The other consideration is that you are asking people to change. This creates pain in the brain and activates the CORE elements. (You can read more about the core model on our web site.) Activation can be a threat or a reward. Your pre programme communication needs to mitigate threat and maximise reward to ensure people are in the right state of mind and their brain is receptive to new learning and change. One way of doing this is to ensure participants understand ‘what’s in it for me’ at a personal level. Research has shown that people need to have a clear vision of the future to help maintain goals and resist impulsive behaviour. This means they need to understand what the goals of the event mean to them and the benefits.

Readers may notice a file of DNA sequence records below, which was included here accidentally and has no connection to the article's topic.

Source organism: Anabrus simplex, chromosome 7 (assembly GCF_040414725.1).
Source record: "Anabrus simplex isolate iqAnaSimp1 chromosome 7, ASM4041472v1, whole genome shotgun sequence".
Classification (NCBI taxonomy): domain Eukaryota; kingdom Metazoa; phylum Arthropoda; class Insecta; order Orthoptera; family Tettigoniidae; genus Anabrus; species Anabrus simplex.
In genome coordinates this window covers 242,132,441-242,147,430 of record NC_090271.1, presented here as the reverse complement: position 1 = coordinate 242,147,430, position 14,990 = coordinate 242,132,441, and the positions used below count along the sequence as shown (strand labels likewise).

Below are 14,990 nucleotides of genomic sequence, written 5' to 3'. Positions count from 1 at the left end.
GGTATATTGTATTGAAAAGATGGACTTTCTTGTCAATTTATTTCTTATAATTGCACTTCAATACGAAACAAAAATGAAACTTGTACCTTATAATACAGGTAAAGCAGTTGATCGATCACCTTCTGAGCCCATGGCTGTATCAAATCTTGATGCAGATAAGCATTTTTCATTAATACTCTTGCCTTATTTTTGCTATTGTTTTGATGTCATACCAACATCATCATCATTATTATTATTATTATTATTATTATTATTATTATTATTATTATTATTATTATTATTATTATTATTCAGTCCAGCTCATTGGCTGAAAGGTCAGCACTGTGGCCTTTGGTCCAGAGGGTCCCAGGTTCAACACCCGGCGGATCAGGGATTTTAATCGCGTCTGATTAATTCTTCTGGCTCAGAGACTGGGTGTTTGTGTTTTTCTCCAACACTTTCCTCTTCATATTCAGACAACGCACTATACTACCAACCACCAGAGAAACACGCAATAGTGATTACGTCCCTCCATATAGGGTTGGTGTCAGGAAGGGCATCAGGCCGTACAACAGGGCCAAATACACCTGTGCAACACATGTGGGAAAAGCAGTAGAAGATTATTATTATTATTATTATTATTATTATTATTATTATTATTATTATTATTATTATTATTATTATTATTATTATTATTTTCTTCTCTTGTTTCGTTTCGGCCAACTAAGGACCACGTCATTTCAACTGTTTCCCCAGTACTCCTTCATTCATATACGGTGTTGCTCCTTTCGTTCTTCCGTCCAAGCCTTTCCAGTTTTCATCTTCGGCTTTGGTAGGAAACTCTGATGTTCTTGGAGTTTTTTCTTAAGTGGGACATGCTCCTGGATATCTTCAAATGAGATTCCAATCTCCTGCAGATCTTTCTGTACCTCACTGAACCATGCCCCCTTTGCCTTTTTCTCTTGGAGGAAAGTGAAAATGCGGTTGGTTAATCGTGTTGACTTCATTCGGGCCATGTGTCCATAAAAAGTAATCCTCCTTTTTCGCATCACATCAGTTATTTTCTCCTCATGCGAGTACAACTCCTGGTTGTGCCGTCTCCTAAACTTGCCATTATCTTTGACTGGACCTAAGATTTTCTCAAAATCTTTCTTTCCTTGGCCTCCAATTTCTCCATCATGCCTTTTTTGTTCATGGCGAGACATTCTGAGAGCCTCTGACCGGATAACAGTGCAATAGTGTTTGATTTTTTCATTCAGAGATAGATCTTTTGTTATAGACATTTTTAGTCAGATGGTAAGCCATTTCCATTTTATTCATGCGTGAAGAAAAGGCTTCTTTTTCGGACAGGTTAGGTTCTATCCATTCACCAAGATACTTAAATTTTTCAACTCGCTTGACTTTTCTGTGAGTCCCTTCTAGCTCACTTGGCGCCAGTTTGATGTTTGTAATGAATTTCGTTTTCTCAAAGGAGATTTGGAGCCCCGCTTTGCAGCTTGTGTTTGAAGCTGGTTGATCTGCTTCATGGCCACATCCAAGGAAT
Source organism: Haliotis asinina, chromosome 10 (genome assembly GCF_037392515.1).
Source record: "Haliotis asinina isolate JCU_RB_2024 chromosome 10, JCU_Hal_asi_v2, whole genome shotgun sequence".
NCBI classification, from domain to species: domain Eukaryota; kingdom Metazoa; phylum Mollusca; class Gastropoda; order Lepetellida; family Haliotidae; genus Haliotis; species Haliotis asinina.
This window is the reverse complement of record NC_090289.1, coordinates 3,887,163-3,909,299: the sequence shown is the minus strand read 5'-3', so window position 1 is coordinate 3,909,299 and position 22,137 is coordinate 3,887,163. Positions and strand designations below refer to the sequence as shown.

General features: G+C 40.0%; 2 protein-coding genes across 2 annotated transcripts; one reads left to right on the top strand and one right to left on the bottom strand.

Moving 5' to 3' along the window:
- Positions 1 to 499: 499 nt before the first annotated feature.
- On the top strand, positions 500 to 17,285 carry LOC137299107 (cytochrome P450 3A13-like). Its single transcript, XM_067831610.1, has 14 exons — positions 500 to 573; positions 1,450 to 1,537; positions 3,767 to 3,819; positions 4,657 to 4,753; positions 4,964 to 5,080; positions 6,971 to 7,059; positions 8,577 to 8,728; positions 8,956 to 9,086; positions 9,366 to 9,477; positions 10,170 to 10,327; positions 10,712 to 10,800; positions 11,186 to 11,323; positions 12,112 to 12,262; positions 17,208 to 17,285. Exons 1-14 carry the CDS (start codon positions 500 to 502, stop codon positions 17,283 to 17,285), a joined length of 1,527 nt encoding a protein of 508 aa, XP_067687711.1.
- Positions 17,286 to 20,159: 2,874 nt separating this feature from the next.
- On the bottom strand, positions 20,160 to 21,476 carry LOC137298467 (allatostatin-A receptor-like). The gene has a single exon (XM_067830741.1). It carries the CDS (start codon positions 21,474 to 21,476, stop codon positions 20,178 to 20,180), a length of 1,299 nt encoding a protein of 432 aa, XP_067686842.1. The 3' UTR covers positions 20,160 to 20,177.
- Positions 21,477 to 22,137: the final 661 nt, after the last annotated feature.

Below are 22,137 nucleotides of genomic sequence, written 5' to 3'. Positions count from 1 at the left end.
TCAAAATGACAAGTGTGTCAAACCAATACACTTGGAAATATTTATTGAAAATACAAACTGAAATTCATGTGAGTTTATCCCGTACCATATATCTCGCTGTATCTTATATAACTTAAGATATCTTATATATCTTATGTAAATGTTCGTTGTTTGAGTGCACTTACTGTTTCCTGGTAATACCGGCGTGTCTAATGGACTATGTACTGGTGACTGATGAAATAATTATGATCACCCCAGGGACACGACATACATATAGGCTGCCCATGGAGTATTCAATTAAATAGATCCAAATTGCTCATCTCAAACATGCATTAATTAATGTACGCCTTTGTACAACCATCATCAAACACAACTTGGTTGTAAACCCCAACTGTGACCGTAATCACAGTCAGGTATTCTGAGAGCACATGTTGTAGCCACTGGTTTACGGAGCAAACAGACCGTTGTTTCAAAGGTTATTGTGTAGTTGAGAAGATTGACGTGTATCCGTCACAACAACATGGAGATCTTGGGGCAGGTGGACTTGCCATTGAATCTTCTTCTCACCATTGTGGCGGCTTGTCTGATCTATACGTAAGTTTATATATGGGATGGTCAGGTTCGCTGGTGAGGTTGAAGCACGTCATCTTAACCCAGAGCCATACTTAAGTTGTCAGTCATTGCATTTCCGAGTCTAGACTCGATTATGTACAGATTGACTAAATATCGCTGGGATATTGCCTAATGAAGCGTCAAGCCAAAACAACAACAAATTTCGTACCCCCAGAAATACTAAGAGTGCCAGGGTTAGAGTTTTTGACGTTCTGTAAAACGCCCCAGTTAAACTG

Questions you may want to consider about your programmes:
Obviously a key element of any programme is new learning. The science on how we learn is fascinating and some of it counterintuitive. Work by Jessica Payne shows the brain learns best when it has mild stress, good sleep and a good mood. These three are linked in that a positive in one results in a positive state in the others. Think about it. If you have been awake most of the night going over the presentation to the president , you know you are not going to feel at your best and that tends to put you in a bad mood, sure that you will mess up and then you get stressed about that and then… you get my point. There is an excellent video of Payne talking about her research here. It’s hard to order a good night’s sleep but the research suggests that this is where new connections are made and where new information is linked to existing knowledge so designing programmes that span a night helps. More on spacing below.